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    U.S. Supreme Court Reports

    CHAPMAN v. CALIFORNIA, 386 U.S. 18 (1967)

    CHAPMAN v. CALIFORNIA, 386 U.S. 18 (1967) 386 U.S. 18

    No. 95.
    Argued December 7-8, 1966.
    Decided February 20, 1967.

    Petitioners were convicted following a California state criminal trial during which the prosecutor, as then permitted by a state constitutional provision, extensively commented on their failure to testify. The trial judge also charged the jury that it could draw adverse inferences from such failure. After the trial, but before petitioners' appeal was considered, the state constitutional provision was invalidated by Griffin v. California, 380 U.S. 609 . Though admitting that petitioners had been denied a federal constitutional right, the California Supreme Court, applying the State Constitution's harmless-error provision, upheld the convictions. Held:

    63 Cal. 2d 178, 404 P.2d 209, reversed.

    Morris Lavine argued the cause and filed briefs for petitioners.

    Arlo E. Smith, Chief Assistant Attorney General of California, argued the cause for respondent. With him on the brief were Thomas C. Lynch, Attorney General, Doris H. Maier, Assistant Attorney General, and Raymond M. Momboisse, Deputy Attorney General.

    MR. JUSTICE BLACK delivered the opinion of the Court.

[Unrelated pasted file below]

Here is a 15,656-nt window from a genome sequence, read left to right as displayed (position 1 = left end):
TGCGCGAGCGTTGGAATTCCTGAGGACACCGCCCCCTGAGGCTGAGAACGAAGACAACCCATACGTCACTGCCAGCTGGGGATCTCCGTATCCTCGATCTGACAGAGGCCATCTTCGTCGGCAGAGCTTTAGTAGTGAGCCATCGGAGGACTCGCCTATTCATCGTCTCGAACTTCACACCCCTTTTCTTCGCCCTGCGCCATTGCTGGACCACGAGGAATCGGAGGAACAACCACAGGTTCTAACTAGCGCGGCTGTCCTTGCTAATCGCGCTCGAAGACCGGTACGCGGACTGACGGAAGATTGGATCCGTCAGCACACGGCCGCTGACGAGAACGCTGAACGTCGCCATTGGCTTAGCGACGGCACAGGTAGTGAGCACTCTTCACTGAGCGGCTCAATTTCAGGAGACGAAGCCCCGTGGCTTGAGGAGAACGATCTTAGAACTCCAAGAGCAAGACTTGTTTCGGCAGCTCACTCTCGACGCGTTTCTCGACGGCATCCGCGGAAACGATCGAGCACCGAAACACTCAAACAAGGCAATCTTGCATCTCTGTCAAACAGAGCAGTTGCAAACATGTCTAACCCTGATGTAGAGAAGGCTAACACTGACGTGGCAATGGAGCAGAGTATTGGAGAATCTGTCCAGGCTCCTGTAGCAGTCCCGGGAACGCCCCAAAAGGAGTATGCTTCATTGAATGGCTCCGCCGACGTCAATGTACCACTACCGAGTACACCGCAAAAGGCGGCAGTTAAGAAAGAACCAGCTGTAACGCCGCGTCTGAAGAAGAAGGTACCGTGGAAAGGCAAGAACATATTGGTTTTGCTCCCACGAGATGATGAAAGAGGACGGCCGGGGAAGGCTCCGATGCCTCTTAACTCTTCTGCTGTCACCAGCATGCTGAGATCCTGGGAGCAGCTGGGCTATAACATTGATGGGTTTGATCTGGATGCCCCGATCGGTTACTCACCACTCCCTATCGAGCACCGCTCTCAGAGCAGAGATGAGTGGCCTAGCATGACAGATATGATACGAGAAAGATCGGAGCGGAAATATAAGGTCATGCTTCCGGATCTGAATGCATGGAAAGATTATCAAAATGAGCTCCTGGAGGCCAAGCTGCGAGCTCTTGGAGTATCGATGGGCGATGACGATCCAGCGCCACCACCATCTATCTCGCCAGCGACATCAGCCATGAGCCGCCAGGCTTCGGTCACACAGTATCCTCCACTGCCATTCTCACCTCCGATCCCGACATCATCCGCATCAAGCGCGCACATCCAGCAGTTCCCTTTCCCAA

Petitioners, Ruth Elizabeth Chapman and Thomas LeRoy Teale, were convicted in a California state court [386 U.S. 18, 19]   upon a charge that they robbed, kidnaped, and murdered a bartender. She was sentenced to life imprisonment and he to death. At the time of the trial, Art. I, 13, of the State's Constitution provided that " in any criminal case, whether the defendant testifies or not, his failure to explain or to deny by his testimony any evidence or facts in the case against him may be commented upon by the court and by counsel, and may be considered by the court or the jury." Both petitioners in this case chose not to testify at their trial, and the State's attorney prosecuting them took full advantage of his right under the State Constitution to comment upon their failure to testify, filling his argument to the jury from beginning to end with numerous references to their silence and inferences of their guilt resulting therefrom. 1 The trial court also charged the jury that it could draw adverse inferences from petitioners' failure to testify. 2 Shortly after the trial, but before petitioners' cases had been considered on appeal by the California Supreme Court, this Court decided Griffin v. California, 380 U.S. 609 , in which we held California's constitutional provision and practice invalid on the ground that they put a penalty on the exercise of a person's right not to be compelled to be a witness against himself, guaranteed by the Fifth Amendment to the [386 U.S. 18, 20]   United States Constitution and made applicable to California and the other States by the Fourteenth Amendment. See Malloy v. Hogan, 378 U.S. 1 . On appeal, the State Supreme Court, 63 Cal. 2d 178, 404 P.2d 209, admitting that petitioners had been denied a federal constitutional right by the comments on their silence, nevertheless affirmed, applying the State Constitution's harmless-error provision, which forbids reversal unless " the court shall be of the opinion that the error complained of has resulted in a miscarriage of justice." 3 We granted certiorari limited to these questions: